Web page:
Apple’s Web Site Among Fastest Growing. Amongst the big boys at least, the likes of Apple, Google, Amazon, Wikipedia and the social networking sites are still seeing robust double-digit growth year-over-year.
Tag Archive for: technology
The promise of digital video providing a convergence of all kinds of video sources has remained mostly that, a promise. But, finally, with Tivo’s announcement today that it will be providing customers with the ability to playback programs recorded on it’s devices on Apple iPod and Sony PSP portable video players, maybe we’re finally starting to see real video convergence… Stay tuned.
One minute Google is offering to provide free wireless Internet access (wi-fi) to the City of San Francisco, and then, faster than I can reboot my iBook, Philly announces that it’s building “the biggest municipal wireless Internet system in the nation.” Yeah man! That’s what I’m talkin’ ’bout!
Why not treat Internet access the same way that you treat water or electricity, or maybe more accurately highway maintenance? Let the government pay for it and provide it as a public service. Now, that’s another trend worth getting behind. Right on.
I expect to post more on this later, but I can’t wait to applaud the new alliance between Google and Sun (whose CEO’s are shown here). Yes, Virginia, there is an alternative to Microsoft Office, and it’s called OpenOffice.org; and, yes, it’s a viable alternative to the wickedness of Word.
There’s much more to this story… For now, for an overview, here’s Silicon.com’s coverage. And, for those of you are are more hard core techies, here’s ZDNet’s more in-depth analysis.
I’ll just say for now, IMHO, this deal is encouraging for the future of computing; and OpenOffice.org (not to mention the Google Toolbar) are worthy of your attention.
Forrester Research is reporting, in what may be one of the most comprehensive studies yet on the subject, that among those who feel good about technology (about 1/2 the market which they call “technology optimists”), there’s significantly less TV watching. They also say broadband will continue to grow rapidly (duh), more than doubling by 2010, etc. This is the first I’ve heard of this relatively intuitive distinction between the techno-optimists and pessimists. They also have a category called “tenured nomadic networkers.” Read the Hollywood Reporter summary of the study.
I first came to understand the vast impact that “geospatial technologies” will have on all of us (think GPS systems hard-wired into computers, chips on packages and mobile applications) when I read Howard Rheingold’s Smart Mobs: The Next Social Revolution. Apparently, leading edge publisher, O’Reilly also thinks this trend is important because they just had a conference called “Where 2.0”. If you want to catch or tune into this wave, I recommend this in-depth perspective about the current state and future potential of location technologies. It’s the transcript of an interview with Tim O’Reilly and Nathan Torkington.
Apple’s announcement that they would begin producing Macs using Intel chips rather than IBM PowerPC chips is something of an earthquake, or a tectonic shift for the world of personal computing. It is perhaps best explained in simplistic terms as bringing the Mac software community into a more connected and less isolated place (of course, this will take place over time, over the next couple of years). The best analogy that I read (including some more dweeby analysis) was by ZDNet’s John Carroll who compared the change as being from the isolation of the Azores to the connectedness of Manhattan In other words, Apple will still be an island, but there will be lots more ways (bridges and tunnels) to make connections with other kinds of software and computers. This opens many doors for new possibilities in the future, including less expensive Macs. Right on.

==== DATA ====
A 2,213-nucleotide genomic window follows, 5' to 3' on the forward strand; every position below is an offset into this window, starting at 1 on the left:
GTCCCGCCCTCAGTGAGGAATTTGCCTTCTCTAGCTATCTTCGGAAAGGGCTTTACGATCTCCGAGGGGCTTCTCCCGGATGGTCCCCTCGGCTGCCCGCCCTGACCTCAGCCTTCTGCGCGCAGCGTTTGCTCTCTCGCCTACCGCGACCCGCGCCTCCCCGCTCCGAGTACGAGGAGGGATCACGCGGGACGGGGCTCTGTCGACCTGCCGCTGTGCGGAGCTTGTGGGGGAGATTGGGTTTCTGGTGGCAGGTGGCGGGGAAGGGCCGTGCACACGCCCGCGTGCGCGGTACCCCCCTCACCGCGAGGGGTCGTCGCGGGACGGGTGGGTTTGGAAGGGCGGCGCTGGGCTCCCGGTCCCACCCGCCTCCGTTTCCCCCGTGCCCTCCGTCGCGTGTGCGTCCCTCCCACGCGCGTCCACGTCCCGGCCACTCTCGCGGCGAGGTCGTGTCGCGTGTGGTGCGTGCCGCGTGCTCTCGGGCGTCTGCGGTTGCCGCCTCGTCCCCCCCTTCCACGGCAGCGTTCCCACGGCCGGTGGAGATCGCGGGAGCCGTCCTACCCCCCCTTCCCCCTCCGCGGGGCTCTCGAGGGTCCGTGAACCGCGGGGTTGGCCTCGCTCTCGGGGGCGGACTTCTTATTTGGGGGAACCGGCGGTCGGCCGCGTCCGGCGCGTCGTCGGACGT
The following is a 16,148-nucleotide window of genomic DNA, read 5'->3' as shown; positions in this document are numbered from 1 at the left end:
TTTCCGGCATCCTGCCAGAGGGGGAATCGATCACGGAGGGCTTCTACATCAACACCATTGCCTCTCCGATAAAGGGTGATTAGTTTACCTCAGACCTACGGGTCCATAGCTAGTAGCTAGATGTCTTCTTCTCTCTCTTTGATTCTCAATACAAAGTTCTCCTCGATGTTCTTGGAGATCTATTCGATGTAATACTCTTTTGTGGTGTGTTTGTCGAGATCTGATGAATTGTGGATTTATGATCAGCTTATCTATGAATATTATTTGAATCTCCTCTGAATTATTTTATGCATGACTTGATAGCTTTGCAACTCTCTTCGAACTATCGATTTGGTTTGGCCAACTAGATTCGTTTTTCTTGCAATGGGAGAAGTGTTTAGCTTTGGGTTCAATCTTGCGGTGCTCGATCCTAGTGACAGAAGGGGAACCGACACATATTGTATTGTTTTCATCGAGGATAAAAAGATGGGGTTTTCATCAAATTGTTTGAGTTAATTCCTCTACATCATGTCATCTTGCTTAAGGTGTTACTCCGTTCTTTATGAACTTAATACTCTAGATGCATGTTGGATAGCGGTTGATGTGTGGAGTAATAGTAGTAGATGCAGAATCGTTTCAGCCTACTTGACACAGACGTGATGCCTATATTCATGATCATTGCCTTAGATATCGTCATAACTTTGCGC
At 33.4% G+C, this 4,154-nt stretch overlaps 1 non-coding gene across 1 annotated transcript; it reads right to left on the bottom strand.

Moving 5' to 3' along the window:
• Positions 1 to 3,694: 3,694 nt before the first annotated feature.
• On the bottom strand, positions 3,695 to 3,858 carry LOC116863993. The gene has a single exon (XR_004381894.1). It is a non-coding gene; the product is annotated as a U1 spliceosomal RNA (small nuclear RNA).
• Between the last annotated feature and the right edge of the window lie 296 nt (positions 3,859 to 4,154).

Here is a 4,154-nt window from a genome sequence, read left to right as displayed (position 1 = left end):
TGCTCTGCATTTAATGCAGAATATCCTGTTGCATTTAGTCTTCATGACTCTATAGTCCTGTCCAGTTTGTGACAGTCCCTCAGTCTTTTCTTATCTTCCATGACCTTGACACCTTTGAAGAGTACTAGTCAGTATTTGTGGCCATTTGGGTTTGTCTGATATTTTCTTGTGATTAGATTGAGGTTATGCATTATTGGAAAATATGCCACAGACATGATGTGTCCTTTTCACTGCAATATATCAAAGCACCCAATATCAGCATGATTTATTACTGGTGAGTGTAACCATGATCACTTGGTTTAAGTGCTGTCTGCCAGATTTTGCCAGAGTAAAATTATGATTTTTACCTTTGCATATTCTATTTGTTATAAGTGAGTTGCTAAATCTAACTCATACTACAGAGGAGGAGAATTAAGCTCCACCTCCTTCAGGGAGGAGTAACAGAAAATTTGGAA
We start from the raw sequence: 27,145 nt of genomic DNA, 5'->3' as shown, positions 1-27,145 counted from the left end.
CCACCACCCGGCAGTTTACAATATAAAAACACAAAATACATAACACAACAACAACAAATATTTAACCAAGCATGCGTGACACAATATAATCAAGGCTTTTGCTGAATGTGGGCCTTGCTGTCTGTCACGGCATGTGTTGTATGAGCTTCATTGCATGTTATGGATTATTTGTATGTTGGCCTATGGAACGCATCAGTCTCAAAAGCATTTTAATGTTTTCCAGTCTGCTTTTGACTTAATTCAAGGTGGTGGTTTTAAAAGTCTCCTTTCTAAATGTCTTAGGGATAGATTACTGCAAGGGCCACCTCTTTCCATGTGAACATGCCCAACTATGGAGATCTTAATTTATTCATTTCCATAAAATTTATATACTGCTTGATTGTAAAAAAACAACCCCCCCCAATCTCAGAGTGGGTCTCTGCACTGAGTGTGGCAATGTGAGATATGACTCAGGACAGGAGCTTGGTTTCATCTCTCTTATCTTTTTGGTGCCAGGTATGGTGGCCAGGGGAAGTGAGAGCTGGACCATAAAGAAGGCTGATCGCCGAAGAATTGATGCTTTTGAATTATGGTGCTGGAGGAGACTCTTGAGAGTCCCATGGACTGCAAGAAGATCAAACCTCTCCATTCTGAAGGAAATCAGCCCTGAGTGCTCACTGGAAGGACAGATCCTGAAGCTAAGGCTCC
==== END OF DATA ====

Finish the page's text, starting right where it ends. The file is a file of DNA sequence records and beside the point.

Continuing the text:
Wireless computing is poised to expand beyond the limitations of Wi-Fi hot spots with next generation Enhanced Data GSM networking built into Sony’s new VAIO T300 ultra portables. Verizon will be next with it’s implementation of 3G. Some folks say that the immergence of a true wireless network–think computers with the reach of cell phones–will have an even bigger impact than the advent of the Internet.
In fact, if you haven’t read it, Howard Rheingold’s book, “Smart Mobs: The Next Social Revolution” makes quite an astounding case for the signifigance of ubiqitous wireless computing, from chips on cereal boxes to all kinds of GPS-empowered devices. The new wireless network is not something to be underestimated, in my not so humble estimation.
Despite techno-hype rumblings that smart phones are going to smash the PDA market, research analyists at Gartner reported that PDA’s had their best year-over-year quarter ever: “Worldwide PDA shipments increased 25 percent to 3.4 million in the first quarter of 2005 compared with a year ago — the best first quarter ever for PDA sales. The market was led by 84.3 percent growth in Western European PDA shipments. The U.S. market fell to 39.1 percent of worldwide shipments.”
The bad news for palmOne was that their market share got significantly smaller–shrinking over 26% from 30.5 to 18 percent–although they are still the leader in terms of total PDA units shipped. At the same time, RIM, the makers of Blackberry’s, grew over 75% to blow right by palmOne, increasing from 14.8 to 20.8 percent marketshare. Windows CE-based PDA makers like HP and Dell also saw significant growth making Microsoft the #1 PDA OS, with RIM now 2nd. (See chart).
Note: These stats do NOT include smart phones like the Treo 650 and others.
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